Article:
Therefore, he said, the Hungarian government would support Ghana government’s industrial transformation agenda to succeed, in order to create jobs for the youth and boost socio-economic development.
To this end, he said, the Hungarian government had signed a number of economic co-operation agreements with Ghana and also opened the €140 million credit line through Hungarian EXIMBANK, which would offer financial support to entrepreneurs to enhance their businesses.
Dr Szijjarto said it would establish Ghana-Hungarian Business Council to facilitate the economic co-operation processes.
“We see Africa as future China, and you are about to reach a booming economy and demography as well; therefore the Hungarian government has launched a policy called ‘Southern Opening’ to enhancing the co-operation between our country and Africa,” he said.
Dr Szijjarto made the remarks at the Ghanaian-Hungarian Business Forum at the Kempinski Gold Coast City Hotel in Accra.
The forum attracted Hungarian trade delegation, members of Ghanaian-Hungarian Chamber of Commerce and Association of Ghana Industries, as well as captains of industries and entrepreneurs, to discuss business opportunities in both countries.
The Hungarian Minister of Foreign Affairs and Trade noted that the Hungarian government had diversified her economic relations and would build closer economic ties with the emerging economies, especially in Africa, to accomplish her vision.
He said it would increase her investments in Ghana through the construction industry, renewable energy, health, agriculture, Information Communication Technology, and food processing.
In addition, he said, it would work together with the Government of Ghana in the areas of security and defence, as well as sports and cultural development based on mutual respect that would inure to the benefit of the peoples of the two countries.
He said the Hungarian government had introduced flexible tax regimes to attract investors to Hungary with conducive business environment.
He announced the increment of the Hungarian government’s scholarships to Ghana from 50 to 100 in September next year, saying: “It is not aid that the African continent needed, but employable skills and technology that will advance their economies”.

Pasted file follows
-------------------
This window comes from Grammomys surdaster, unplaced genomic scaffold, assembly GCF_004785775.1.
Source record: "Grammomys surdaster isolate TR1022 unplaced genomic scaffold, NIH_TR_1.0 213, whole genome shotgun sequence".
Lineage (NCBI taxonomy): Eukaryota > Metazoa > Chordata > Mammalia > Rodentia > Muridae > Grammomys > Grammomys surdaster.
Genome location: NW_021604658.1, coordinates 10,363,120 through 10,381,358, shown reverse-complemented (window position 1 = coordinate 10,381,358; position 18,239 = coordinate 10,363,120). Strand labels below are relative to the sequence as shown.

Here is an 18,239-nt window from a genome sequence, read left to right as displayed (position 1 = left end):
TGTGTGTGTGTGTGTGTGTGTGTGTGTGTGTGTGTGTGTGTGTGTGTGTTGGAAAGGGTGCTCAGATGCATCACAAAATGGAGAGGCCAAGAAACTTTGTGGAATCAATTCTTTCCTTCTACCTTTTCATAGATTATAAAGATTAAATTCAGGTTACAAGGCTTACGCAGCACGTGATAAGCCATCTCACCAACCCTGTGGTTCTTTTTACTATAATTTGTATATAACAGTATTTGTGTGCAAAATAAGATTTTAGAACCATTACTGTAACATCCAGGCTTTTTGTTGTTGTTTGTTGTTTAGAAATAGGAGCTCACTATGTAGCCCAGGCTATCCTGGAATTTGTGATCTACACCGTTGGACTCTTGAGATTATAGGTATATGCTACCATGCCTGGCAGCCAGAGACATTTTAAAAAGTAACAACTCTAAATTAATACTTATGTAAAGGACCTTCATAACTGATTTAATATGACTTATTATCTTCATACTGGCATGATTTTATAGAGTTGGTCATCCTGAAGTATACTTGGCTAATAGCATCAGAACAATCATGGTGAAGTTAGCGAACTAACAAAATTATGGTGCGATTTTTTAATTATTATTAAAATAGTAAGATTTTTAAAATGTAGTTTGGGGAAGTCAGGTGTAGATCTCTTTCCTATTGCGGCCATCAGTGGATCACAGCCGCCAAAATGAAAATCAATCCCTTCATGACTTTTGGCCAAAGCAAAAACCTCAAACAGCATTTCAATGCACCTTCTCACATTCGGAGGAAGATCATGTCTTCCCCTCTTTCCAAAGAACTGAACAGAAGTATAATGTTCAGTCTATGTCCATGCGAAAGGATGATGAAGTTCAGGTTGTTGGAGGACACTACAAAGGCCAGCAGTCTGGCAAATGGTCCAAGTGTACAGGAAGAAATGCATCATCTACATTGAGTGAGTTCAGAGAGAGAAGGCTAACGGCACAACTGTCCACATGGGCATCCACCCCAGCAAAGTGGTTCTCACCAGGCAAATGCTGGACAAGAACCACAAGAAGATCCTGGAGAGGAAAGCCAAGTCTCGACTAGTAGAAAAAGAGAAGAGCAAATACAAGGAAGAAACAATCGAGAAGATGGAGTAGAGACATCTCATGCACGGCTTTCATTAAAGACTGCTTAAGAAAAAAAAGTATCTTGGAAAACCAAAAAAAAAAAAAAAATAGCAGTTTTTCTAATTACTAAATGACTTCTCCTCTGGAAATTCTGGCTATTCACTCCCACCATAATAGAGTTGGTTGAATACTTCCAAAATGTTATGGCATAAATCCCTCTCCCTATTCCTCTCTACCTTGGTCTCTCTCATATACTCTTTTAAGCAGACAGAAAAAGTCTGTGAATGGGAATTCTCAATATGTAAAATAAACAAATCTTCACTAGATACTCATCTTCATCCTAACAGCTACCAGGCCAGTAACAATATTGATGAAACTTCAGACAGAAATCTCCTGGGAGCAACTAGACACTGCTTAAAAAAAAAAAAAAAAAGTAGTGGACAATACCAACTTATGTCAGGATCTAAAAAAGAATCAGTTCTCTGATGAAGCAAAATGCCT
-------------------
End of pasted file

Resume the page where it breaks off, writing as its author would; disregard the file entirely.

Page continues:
The Hungarian Minister expressed belief that through the Hungarian government’s scholarship programme, the skills and experiences of Ghanaians would be enhanced to contribute meaningfully towards the development of the nation.
Mr Ibrahim Awal, the Minister of Business Development, said the objectives of the Hungarian government to strengthen business co-operation with Ghana was in line with government’s industrial agenda.
He said government had instituted measures to create conducive business environment for Foreign Direct Investment and partnerships.
Mr Awal noted that the prudent policies had impacted positively on the macroeconomic environment, resulting in the stabilisation of the local currency against the major trading currencies, reduction in the inflationary rate from 15.4 to 11.6 per cent, growth in the country’s Gross Domestic Product from 3.7 to 7.9 per cent and consolidation of the gains with disciplined fiscal expenditure.
He said government wanted to make a difference in the agricultural sector, and therefore engaged over 200,000 farmers with incentives under the ‘Planting for Food and Jobs’ programme, and next year, it would embark on massive infrastructure development.
He said in the next three years, government would employ about two million youth because that was the main objective of the Nana Addo Dankwa Akufo-Addo government, as promised in the 2016 electioneering campaign.
The Minister indicated that government would require partnership from the private sector, and would offer the necessary support to both the local and foreign investors to create jobs.